Hebrew National Getting Grilled

hot-dogs-grill-xl-14552762



Recent headlines casting doubt on the kosher status of Hebrew National at first came as somewhat of a relief. To those like myself who have avoided Hebrew National for years – first because they never allowed outside rabbinic supervision, but did all the supervision themselves, and then starting in the early 2000′s because they chose Triangle K — the lawsuit was a long time coming.

However ironically, instead of the lawsuit bringing about any kind of justice, the big loser in the end might be the kosher consumer. When the kosher supervision industry – and there are many reasons to be skeptical – receives a blow to its credibility, it affects everything that is under kosher supervision, not just meat. This may mean fewer companies choosing supervision down the road and fewer choices.

Triangle-K is a huge company. Sadly, unscrupulous companies and individuals have taken advantage of the consumer need for high level kosher supervision. As long as there is money to be made, there will be charlatans at play. Is Triangle-K one of them? It will be interesting to see how this plays out, to say the least.

Hebrew National. Even the name sounds authoritative. They have been named by Consumer Reports as the nation’s best tasting hot dog. They have won numerous other awards and accolades. They are feted as one of great kosher additions to modern American cuisine.

However the “higher authority” they answer to might be called profits.

The lawsuit does not claim that Con Agra is “passing off pork as kosher products,” said Hart L. Robinovitch, the lead attorney for the plaintiffs, told the American Jewish World. “. … And based on our investigation, there were certain things that weren’t conducted properly, in a systematic way—from the way cows were slaughtered, to the way the lungs were inspected or not inspected for imperfections—as is required to meet the standard that the meat is 100 percent kosher.”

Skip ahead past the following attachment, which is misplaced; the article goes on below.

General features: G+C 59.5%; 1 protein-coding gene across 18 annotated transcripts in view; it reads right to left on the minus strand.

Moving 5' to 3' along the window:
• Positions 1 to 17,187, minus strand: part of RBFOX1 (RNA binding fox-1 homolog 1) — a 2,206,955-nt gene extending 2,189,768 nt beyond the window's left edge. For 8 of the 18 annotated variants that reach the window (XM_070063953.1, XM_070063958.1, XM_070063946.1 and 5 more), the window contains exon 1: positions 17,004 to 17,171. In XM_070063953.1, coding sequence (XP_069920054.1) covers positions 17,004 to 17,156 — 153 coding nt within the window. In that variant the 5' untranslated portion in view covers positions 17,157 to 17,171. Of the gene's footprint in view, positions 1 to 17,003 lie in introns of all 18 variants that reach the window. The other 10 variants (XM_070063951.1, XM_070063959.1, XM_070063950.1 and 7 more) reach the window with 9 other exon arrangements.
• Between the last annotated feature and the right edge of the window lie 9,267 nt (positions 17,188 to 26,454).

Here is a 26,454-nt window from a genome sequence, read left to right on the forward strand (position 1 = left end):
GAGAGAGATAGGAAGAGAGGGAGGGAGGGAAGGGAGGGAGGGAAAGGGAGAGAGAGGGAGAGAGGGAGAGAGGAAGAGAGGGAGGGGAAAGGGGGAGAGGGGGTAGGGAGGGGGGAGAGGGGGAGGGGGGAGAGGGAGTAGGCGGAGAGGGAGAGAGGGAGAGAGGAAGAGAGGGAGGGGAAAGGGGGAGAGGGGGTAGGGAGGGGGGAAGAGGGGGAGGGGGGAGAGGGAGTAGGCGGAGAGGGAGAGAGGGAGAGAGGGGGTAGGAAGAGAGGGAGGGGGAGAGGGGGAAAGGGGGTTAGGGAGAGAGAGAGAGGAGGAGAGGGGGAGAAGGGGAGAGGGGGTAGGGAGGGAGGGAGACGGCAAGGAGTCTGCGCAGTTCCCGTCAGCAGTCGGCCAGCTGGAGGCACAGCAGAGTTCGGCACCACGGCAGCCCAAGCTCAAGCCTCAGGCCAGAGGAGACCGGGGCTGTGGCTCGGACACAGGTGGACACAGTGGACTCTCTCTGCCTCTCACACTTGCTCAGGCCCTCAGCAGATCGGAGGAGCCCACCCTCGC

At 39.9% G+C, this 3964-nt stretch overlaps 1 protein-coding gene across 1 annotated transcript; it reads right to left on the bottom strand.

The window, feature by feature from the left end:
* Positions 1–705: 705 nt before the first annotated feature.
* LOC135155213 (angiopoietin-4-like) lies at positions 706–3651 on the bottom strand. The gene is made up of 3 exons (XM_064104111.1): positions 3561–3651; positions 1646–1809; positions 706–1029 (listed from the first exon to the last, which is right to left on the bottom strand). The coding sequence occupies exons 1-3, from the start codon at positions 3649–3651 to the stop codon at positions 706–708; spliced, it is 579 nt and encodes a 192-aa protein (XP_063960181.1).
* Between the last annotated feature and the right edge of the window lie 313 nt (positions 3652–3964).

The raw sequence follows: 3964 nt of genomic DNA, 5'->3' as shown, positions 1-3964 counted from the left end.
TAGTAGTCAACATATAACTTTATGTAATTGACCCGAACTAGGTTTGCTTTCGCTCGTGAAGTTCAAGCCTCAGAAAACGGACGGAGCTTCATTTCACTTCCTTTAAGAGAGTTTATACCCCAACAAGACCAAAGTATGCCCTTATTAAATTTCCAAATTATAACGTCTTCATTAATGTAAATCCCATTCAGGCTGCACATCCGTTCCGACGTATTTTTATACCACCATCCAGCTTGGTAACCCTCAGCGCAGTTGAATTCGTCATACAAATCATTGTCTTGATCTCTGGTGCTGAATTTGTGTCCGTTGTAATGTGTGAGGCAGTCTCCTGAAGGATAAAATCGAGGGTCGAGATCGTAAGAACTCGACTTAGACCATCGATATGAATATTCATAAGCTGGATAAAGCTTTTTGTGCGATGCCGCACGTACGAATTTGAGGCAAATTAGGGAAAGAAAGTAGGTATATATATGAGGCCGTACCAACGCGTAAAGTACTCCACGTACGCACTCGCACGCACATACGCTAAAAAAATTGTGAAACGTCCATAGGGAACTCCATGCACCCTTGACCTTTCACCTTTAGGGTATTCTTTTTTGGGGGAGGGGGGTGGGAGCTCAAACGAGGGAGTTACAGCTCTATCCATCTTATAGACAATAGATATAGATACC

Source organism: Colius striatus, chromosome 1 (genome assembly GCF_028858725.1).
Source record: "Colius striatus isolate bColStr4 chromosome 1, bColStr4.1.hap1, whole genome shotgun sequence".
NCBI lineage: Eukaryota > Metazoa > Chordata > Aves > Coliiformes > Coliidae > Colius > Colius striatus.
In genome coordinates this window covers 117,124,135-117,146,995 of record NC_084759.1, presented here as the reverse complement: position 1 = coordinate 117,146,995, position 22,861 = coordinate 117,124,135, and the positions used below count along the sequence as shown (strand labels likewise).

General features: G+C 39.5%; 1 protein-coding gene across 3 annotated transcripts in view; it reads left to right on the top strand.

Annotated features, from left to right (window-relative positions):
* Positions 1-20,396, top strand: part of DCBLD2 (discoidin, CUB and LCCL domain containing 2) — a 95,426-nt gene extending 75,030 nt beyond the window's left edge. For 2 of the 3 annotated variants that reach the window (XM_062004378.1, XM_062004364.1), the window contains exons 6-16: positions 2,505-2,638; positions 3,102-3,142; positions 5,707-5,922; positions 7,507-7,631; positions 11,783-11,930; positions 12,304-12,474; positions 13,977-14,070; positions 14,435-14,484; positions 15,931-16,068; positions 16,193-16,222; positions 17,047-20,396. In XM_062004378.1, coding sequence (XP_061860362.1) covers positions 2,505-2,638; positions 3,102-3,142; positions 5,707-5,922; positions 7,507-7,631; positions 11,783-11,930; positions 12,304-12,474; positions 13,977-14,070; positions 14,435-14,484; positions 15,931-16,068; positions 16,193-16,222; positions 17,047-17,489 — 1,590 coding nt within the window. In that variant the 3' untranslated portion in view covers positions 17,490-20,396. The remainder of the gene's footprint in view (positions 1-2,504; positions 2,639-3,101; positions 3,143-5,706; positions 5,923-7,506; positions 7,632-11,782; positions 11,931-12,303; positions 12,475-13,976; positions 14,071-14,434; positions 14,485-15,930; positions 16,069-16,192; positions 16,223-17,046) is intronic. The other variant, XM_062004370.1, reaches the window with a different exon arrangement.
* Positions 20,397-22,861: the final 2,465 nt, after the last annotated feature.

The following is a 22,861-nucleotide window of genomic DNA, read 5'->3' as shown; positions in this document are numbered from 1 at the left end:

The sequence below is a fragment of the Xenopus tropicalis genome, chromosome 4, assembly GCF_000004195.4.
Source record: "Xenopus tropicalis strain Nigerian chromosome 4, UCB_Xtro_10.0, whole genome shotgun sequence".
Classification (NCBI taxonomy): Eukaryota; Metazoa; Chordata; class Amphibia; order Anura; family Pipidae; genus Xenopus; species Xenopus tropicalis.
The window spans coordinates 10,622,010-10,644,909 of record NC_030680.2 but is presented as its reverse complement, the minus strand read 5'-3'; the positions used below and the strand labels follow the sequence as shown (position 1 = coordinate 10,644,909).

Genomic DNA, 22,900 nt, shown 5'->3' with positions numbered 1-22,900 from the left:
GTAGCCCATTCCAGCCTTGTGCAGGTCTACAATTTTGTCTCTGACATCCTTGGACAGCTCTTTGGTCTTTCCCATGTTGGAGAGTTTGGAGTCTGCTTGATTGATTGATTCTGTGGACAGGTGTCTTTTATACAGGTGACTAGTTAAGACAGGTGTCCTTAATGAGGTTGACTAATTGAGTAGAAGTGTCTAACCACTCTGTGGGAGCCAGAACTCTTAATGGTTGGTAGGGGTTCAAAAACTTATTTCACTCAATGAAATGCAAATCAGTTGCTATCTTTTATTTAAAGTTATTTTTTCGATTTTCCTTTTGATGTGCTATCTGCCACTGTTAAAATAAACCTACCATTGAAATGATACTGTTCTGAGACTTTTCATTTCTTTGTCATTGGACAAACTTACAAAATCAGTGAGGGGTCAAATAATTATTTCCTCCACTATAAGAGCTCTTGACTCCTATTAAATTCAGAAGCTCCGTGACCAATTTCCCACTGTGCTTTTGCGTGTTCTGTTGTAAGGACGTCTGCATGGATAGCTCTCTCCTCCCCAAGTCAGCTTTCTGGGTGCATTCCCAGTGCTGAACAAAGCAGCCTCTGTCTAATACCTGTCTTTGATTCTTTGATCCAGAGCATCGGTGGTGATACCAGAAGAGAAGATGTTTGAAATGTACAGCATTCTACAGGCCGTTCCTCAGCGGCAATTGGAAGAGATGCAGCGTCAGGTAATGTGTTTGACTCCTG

If I were the lead attorney on this case I would not argue about something being “100% kosher.” Among kosher consumers there is no unanimity about what is 100% kosher at all. In fact, one of the arguments that defendants ConAgra can make is that they represented their “level” of kosher supervision honestly by employing the Triangle-K.

The plaintiffs may need to show that Triangle-K were complicit somehow in fraudulently representing the status of their meat as complying with basic standards of orthodox supervision.

“This is an invisible fraud,” the lead attorney in the case told told Reuters. “How does a consumer who thinks he is buying kosher meat really know he is buying kosher meat? It’s a very, very difficult thing for a consumer to detect, unless someone investigates.”

It’s not hard to detect — it’s impossible for a consumer to detect, which is why we rely on outside kosher supervision for meat. This last phrase really applies to the entire kosher industry. How DO we know that what is passed on to the consumer is really kosher? We don’t. On the part of the consumer its 100% faith unless the product itself doesn’t need supervision in the first place.

Stay tuned, this one will get interesting. In the meantime, pass the mustard, these soy dogs really need some added flavor.


11 Comments

  1. Gershon

    6/20/2012 at 1:34 pm

    Whoa there, ace. I know everyone else in the world seems to have forgotten this, but glatt kosher is a chumra and in no way represents a “basic standard of orthodox [sic] supervision”.

    • Rabbi Yonah

      6/20/2012 at 1:36 pm

      Its not a question of glatt or not, its a question of KOSHER or NOT.

      • Gershon

        6/20/2012 at 2:02 pm

        When you bring up lungs, it’s hard not to assume that’s where you’re going.

        • Rabbi Yonah

          6/21/2012 at 4:41 pm

          ALL kosher products need to come from cows with healthy lungs. Glatt means that there are no lesions. Some lesions are permitted – two to be exact- for it to be kosher – more its treif.